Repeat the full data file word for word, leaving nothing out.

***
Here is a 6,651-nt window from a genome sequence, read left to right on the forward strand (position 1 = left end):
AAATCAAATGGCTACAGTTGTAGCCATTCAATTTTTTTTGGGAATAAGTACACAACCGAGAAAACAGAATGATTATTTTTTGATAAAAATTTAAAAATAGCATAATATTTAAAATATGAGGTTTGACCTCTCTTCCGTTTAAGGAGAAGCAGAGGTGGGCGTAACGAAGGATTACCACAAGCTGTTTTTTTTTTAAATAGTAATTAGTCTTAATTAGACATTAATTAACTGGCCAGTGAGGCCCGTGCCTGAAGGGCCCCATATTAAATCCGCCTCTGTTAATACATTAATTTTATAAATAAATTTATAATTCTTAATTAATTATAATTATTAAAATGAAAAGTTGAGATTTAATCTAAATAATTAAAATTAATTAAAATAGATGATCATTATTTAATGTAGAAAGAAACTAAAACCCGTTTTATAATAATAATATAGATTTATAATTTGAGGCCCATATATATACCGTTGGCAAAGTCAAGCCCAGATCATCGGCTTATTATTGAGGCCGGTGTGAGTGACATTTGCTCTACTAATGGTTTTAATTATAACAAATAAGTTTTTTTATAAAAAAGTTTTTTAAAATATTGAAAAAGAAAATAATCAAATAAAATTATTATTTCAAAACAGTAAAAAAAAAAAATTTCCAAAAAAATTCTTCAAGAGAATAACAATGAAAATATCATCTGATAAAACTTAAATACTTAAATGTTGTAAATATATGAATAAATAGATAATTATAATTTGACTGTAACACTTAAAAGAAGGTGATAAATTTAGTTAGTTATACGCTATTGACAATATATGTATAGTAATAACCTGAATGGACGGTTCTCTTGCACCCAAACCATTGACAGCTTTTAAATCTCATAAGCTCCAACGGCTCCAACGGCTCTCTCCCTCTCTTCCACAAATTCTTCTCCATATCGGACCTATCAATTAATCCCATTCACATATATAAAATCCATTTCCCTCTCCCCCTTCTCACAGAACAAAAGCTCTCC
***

Here is a 6,651-nt window from a genome sequence, read left to right on the forward strand (position 1 = left end):
AAATCAAATGGCTACAGTTGTAGCCATTCAATTTTTTTTGGGAATAAGTACACAACCGAGAAAACAGAATGATTATTTTTTGATAAAAATTTAAAAATAGCATAATATTTAAAATATGAGGTTTGACCTCTCTTCCGTTTAAGGAGAAGCAGAGGTGGGCGTAACGAAGGATTACCACAAGCTGTTTTTTTTTTAAATAGTAATTAGTCTTAATTAGACATTAATTAACTGGCCAGTGAGGCCCGTGCCTGAAGGGCCCCATATTAAATCCGCCTCTGTTAATACATTAATTTTATAAATAAATTTATAATTCTTAATTAATTATAATTATTAAAATGAAAAGTTGAGATTTAATCTAAATAATTAAAATTAATTAAAATAGATGATCATTATTTAATGTAGAAAGAAACTAAAACCCGTTTTATAATAATAATATAGATTTATAATTTGAGGCCCATATATATACCGTTGGCAAAGTCAAGCCCAGATCATCGGCTTATTATTGAGGCCGGTGTGAGTGACATTTGCTCTACTAATGGTTTTAATTATAACAAATAAGTTTTTTTATAAAAAAGTTTTTTAAAATATTGAAAAAGAAAATAATCAAATAAAATTATTATTTCAAAACAGTAAAAAAAAAAAATTTCCAAAAAAATTCTTCAAGAGAATAACAATGAAAATATCATCTGATAAAACTTAAATACTTAAATGTTGTAAATATATGAATAAATAGATAATTATAATTTGACTGTAACACTTAAAAGAAGGTGATAAATTTAGTTAGTTATACGCTATTGACAATATATGTATAGTAATAACCTGAATGGACGGTTCTCTTGCACCCAAACCATTGACAGCTTTTAAATCTCATAAGCTCCAACGGCTCCAACGGCTCTCTCCCTCTCTTCCACAAATTCTTCTCCATATCGGACCTATCAATTAATCCCATTCACATATATAAAATCCATTTCCCTCTCCCCCTTCTCACAGAACAAAAGCTCTCC